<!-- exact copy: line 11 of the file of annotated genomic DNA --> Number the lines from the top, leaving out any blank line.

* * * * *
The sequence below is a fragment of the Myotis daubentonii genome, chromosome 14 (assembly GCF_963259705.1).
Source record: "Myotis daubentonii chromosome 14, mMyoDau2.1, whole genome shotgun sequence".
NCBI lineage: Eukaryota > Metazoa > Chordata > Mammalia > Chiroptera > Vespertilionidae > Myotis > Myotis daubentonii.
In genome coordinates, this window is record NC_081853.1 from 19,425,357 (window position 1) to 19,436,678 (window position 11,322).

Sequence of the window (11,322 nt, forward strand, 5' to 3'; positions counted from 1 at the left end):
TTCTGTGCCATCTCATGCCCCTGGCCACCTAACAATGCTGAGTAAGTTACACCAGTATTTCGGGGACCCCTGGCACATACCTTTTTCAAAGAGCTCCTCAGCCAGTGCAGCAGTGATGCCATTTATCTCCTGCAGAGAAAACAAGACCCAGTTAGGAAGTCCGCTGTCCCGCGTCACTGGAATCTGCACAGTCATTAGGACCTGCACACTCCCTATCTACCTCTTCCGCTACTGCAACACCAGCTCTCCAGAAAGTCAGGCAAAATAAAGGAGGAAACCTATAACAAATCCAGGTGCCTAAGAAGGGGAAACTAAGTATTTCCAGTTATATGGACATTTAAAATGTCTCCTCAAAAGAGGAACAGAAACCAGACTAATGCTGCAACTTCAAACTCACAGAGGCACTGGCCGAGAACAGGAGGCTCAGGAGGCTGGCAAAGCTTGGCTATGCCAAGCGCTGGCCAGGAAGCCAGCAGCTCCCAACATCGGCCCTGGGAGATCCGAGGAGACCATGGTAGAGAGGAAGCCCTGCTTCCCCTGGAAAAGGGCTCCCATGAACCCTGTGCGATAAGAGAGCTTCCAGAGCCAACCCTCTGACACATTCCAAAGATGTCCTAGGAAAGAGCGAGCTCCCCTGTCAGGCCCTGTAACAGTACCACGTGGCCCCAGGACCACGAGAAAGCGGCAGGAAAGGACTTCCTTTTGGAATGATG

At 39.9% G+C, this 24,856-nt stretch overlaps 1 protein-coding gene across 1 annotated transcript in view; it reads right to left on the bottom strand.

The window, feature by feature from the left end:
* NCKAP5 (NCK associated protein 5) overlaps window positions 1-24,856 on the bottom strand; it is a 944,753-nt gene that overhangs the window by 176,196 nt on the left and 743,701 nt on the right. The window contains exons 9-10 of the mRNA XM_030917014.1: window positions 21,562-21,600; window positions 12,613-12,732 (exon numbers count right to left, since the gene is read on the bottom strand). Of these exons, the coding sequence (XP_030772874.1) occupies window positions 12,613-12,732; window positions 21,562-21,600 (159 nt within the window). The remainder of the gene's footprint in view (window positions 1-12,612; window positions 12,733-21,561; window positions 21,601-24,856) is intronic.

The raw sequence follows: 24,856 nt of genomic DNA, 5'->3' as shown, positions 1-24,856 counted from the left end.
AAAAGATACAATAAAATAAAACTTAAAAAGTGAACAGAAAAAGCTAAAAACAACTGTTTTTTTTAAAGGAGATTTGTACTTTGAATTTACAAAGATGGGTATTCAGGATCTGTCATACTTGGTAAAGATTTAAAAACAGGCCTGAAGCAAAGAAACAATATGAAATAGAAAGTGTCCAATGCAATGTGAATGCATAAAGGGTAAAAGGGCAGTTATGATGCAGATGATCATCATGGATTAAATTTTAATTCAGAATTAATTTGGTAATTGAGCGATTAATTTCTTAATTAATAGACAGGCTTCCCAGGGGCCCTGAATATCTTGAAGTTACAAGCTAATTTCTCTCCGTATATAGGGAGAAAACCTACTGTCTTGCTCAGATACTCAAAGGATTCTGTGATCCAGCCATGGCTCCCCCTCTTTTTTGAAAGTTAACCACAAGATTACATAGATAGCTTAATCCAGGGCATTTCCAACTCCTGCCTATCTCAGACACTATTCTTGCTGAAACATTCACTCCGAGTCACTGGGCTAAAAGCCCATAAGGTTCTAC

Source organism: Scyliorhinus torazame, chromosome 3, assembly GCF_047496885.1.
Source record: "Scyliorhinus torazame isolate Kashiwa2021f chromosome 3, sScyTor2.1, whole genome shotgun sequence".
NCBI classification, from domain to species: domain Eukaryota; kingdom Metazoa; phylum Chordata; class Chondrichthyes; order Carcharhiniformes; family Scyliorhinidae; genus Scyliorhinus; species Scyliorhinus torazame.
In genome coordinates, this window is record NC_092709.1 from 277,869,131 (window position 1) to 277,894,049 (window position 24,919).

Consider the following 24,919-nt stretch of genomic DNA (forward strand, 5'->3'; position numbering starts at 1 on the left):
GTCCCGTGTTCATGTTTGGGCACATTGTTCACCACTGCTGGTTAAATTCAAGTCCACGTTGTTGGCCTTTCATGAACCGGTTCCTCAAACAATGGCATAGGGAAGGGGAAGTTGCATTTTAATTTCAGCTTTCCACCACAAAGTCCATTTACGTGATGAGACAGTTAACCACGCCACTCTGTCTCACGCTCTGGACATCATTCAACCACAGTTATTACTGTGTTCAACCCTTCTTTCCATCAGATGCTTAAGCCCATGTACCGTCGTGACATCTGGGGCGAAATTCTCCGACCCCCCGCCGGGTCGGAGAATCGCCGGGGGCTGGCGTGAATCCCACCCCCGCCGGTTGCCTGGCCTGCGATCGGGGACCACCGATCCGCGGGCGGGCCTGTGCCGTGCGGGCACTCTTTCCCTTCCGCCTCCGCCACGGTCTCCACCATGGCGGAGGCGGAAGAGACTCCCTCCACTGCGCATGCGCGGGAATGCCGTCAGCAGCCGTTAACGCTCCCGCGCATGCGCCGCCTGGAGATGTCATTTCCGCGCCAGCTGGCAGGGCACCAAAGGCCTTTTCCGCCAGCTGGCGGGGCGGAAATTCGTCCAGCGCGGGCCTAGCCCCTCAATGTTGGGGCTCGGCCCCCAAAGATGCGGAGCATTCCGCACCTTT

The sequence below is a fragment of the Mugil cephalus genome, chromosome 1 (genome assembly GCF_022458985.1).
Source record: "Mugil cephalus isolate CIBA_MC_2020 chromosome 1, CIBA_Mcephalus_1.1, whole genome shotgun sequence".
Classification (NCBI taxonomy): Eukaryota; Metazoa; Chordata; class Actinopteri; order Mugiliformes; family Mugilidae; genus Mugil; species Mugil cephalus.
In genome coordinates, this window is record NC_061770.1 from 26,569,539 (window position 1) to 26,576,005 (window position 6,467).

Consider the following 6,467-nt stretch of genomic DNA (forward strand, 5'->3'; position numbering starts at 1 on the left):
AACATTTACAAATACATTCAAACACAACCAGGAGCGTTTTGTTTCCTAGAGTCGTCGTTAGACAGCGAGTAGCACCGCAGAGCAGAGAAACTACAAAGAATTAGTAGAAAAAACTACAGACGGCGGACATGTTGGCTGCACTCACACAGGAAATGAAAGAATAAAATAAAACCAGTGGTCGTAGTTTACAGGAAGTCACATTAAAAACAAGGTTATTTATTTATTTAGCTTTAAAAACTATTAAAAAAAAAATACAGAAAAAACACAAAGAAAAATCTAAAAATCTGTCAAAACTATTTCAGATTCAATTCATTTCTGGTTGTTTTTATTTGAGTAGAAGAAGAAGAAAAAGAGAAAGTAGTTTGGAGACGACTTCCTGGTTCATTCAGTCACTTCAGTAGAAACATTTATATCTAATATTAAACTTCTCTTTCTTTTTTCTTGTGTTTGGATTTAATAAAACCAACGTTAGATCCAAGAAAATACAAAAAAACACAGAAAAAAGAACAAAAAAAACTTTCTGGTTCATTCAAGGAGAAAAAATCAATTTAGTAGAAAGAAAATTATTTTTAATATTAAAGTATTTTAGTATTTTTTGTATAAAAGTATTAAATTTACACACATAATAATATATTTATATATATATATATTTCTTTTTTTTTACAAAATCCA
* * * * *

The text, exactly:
AAAAGATACAATAAAATAAAACTTAAAAAGTGAACAGAAAAAGCTAAAAACAACTGTTTTTTTTAAAGGAGATTTGTACTTTGAATTTACAAAGATGGGTATTCAGGATCTGTCATACTTGGTAAAGATTTAAAAACAGGCCTGAAGCAAAGAAACAATATGAAATAGAAAGTGTCCAATGCAATGTGAATGCATAAAGGGTAAAAGGGCAGTTATGATGCAGATGATCATCATGGATTAAATTTTAATTCAGAATTAATTTGGTAATTGAGCGATTAATTTCTTAATTAATAGACAGGCTTCCCAGGGGCCCTGAATATCTTGAAGTTACAAGCTAATTTCTCTCCGTATATAGGGAGAAAACCTACTGTCTTGCTCAGATACTCAAAGGATTCTGTGATCCAGCCATGGCTCCCCCTCTTTTTTGAAAGTTAACCACAAGATTACATAGATAGCTTAATCCAGGGCATTTCCAACTCCTGCCTATCTCAGACACTATTCTTGCTGAAACATTCACTCCGAGTCACTGGGCTAAAAGCCCATAAGGTTCTAC